Friday, February 19, 2010

Weekend Recipe: Butternut Squash, Sausage and Chevre Ravioli

This recipe is perfect for weekend cooking -- it's simple, delicious and makes enough to freeze for quick weeknight meals later on. It takes a fair amount of time (about 2-3 hours), so it's best for a rainy Sunday afternoon when there's nothing else to do, or to impress dinner guests.  It's simple enough for kids to help -- try cutting out the pasta into shapes with a cookie cutter and letting the kids fill their own special ravioli.

The maple-y sweetness of the roasted squash is a wonderful complement to the savory sausage, and the goat's cheese gives the mixture just enough of a tangy kick. Fresh sage adds another note. It's also easy to make vegetarian -- just leave out the sausage and use more squash and cheese, perhaps including a cup of shredded pecorino. Serve with a browned butter sauce or just tossed with olive oil and cheese, and accompanied by braised fennel and sauteed greens for a lovely winter dinner.

Butternut Squash, Sausage and Chevre Ravioli
serves 10-12

Filling:
The filling can be made a day or two in advance.

1 pound Italian sausage
1-1.5 pound butternut squash
4.5 oz. goat cheese
4 fresh sage leaves

1. Preheat the oven to 425 F. Cut the squash in half lengthwise and scoop out the seeds and strings. Brush the cut side with olive oil and place the squash cut-side down on a baking sheet and roast for one hour. Set aside to cool.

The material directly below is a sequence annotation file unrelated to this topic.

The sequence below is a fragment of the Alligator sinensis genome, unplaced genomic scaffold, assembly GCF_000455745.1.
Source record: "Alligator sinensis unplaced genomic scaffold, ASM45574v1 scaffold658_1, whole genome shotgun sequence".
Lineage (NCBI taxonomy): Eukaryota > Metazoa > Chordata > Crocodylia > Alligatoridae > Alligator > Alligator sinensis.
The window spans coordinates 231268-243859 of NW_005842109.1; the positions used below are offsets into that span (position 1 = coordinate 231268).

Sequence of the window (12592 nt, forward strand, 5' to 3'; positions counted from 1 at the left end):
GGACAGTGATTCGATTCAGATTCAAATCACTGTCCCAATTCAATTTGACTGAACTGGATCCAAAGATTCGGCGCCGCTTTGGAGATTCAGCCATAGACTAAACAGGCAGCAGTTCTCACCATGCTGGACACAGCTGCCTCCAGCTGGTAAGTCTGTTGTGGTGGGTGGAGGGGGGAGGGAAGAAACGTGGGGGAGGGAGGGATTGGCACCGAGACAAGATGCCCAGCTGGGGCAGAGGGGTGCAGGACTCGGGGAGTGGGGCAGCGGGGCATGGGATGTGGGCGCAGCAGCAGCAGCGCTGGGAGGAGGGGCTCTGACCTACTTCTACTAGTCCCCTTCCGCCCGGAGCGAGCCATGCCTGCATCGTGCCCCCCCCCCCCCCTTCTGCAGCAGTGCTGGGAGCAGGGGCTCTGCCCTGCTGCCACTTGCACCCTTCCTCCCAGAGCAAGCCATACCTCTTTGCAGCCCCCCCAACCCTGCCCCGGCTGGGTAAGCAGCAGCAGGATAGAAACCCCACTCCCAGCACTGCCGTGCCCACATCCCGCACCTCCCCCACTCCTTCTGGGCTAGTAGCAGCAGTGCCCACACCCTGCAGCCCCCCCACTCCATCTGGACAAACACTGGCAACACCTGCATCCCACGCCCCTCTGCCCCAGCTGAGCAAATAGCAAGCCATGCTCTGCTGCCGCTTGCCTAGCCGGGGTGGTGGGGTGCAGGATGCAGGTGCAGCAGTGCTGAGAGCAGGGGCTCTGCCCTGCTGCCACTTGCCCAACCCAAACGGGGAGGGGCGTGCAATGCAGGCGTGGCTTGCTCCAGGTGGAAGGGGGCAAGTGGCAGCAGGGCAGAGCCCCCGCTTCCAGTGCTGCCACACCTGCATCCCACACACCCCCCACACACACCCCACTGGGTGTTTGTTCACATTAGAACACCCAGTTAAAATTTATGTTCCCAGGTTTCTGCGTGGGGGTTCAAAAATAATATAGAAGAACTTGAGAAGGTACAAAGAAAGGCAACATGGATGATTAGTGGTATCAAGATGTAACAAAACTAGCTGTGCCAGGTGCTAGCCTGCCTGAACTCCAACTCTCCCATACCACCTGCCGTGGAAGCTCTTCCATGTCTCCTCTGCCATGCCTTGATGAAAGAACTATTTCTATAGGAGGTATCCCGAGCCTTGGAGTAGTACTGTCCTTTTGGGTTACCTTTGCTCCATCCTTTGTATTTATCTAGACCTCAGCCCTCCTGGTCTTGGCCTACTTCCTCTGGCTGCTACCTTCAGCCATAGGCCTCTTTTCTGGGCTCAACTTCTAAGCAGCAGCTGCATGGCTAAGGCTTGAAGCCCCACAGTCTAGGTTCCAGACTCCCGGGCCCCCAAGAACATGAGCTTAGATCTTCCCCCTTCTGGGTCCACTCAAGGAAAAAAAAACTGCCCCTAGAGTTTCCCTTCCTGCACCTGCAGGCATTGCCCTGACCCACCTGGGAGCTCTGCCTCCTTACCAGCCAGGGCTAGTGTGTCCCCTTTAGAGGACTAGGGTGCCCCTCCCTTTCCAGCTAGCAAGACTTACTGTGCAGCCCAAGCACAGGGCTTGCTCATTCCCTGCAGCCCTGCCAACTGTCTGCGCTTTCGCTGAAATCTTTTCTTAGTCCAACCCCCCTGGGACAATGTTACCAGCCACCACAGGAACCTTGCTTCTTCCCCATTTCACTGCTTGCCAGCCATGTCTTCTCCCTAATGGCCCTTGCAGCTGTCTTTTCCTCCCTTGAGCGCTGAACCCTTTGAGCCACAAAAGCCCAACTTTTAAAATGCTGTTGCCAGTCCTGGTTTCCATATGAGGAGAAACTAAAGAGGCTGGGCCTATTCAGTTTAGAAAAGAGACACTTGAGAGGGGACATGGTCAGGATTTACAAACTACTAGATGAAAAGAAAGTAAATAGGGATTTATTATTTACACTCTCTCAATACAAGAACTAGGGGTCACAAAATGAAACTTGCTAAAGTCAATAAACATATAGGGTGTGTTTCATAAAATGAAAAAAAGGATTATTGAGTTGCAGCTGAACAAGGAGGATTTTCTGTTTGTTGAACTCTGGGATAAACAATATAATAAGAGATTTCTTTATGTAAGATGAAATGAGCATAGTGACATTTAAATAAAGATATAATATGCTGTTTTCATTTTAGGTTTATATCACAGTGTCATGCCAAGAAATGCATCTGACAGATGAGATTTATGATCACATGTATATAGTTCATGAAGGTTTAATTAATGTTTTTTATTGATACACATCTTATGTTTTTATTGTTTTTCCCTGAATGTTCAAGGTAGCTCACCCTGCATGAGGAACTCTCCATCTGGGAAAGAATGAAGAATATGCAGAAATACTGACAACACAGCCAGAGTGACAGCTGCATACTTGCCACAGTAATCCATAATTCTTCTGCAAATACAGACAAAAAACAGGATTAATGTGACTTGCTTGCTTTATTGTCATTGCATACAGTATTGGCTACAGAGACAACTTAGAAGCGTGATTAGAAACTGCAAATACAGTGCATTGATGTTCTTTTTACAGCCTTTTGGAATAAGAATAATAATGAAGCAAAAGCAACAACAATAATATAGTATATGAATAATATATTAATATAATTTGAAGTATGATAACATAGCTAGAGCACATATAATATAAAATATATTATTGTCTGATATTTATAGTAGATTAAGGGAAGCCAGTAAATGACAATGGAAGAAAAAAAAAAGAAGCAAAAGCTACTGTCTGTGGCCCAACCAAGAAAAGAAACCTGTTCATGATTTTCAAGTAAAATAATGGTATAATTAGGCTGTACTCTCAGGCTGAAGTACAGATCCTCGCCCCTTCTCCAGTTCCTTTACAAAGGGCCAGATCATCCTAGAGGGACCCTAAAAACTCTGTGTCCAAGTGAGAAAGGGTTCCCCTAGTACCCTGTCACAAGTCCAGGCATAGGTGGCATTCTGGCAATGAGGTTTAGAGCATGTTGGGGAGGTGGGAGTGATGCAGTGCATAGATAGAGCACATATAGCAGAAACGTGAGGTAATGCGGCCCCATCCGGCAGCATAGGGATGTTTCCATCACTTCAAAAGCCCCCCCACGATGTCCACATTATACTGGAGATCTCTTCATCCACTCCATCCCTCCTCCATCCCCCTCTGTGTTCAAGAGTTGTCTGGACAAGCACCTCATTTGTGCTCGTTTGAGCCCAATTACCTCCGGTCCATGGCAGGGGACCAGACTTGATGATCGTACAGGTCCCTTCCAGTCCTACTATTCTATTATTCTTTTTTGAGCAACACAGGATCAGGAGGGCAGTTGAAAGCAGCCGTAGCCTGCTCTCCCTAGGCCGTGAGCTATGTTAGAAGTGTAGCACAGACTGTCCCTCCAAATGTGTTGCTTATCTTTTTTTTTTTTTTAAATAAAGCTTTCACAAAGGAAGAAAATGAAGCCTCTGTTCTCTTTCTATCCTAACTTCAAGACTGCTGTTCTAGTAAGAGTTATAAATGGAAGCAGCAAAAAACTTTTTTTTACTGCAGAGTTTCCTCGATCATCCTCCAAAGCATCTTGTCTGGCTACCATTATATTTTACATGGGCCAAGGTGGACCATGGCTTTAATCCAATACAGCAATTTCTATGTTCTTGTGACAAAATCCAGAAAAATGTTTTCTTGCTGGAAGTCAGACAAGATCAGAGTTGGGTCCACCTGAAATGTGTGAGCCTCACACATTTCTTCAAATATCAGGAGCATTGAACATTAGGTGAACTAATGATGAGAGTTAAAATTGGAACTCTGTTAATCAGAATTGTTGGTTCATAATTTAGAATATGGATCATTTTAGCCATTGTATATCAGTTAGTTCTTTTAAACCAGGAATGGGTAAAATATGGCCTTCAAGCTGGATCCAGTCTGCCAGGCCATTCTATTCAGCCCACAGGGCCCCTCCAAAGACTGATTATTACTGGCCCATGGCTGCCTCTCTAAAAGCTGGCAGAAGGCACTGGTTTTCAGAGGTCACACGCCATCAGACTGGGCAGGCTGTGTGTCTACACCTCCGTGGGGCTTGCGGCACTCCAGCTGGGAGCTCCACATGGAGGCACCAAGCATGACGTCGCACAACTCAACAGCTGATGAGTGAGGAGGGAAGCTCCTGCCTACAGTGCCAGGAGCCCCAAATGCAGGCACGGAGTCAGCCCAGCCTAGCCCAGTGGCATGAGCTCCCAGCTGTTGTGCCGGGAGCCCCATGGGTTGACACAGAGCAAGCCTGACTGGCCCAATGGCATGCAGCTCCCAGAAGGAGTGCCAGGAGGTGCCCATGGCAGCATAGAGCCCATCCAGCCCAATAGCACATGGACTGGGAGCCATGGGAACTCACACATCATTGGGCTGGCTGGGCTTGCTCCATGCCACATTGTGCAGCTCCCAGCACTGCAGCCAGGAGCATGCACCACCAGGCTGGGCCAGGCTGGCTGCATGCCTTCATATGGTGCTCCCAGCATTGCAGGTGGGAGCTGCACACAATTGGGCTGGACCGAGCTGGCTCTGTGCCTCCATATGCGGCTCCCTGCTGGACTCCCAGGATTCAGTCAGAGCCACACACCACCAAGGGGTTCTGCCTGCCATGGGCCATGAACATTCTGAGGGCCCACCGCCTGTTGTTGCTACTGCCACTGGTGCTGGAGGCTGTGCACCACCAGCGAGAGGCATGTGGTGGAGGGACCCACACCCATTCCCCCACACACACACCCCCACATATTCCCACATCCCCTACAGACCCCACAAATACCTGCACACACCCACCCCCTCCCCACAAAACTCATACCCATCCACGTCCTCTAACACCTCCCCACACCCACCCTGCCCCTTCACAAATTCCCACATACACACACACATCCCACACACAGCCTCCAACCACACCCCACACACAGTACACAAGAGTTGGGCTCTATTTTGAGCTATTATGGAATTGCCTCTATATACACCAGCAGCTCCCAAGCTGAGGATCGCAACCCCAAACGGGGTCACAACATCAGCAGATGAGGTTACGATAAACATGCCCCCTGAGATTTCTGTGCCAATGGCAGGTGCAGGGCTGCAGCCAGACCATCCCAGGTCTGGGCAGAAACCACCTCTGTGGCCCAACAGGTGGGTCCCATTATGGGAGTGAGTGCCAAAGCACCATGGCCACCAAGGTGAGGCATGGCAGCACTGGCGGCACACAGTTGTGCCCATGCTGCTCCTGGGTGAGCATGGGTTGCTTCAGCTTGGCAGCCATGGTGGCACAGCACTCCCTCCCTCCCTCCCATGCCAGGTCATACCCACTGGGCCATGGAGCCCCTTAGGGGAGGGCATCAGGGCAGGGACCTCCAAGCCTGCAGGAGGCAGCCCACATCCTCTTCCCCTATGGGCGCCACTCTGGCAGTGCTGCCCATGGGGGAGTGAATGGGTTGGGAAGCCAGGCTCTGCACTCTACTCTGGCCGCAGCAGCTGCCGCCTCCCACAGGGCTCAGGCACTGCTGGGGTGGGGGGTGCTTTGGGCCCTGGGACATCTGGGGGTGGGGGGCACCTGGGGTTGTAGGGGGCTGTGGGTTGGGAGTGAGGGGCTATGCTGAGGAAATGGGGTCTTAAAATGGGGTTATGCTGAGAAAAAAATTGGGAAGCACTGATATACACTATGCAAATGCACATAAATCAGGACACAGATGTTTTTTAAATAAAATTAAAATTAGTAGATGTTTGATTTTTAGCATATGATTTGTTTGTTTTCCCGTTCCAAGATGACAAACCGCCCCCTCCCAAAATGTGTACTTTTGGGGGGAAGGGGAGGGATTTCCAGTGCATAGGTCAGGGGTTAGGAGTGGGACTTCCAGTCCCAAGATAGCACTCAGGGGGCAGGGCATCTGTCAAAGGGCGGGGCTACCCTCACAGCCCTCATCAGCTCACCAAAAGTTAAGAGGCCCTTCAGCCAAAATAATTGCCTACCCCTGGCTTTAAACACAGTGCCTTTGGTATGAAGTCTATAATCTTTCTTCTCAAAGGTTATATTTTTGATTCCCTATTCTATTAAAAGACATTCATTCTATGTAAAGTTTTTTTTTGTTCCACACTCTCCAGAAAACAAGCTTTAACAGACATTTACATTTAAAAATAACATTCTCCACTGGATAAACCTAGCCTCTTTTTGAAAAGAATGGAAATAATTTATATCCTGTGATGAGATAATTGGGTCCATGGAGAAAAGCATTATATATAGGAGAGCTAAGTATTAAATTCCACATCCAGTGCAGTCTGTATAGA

2. Brown the sausage in a skillet. If you can't find ground Italian sausage not in casings, just remove the casings from the sausages and chop it up in the pan. Make sure the sausage is completely cooked -- it won't boil in the ravioli long enough to cook later. Set aside to drain and cool.
3. When the sausage and squash are cool enough to handle, place the sausage in a food processor and process until it's quite fine -- about the size of lentils. Place in a bowl and set aside.
4. Put the squash, cheese and sage leaves in the food processor and process until just mixed. Add the sausage and grind until the whole mixture is almost pureed.
5. Refrigerate the filling until you're ready to use it.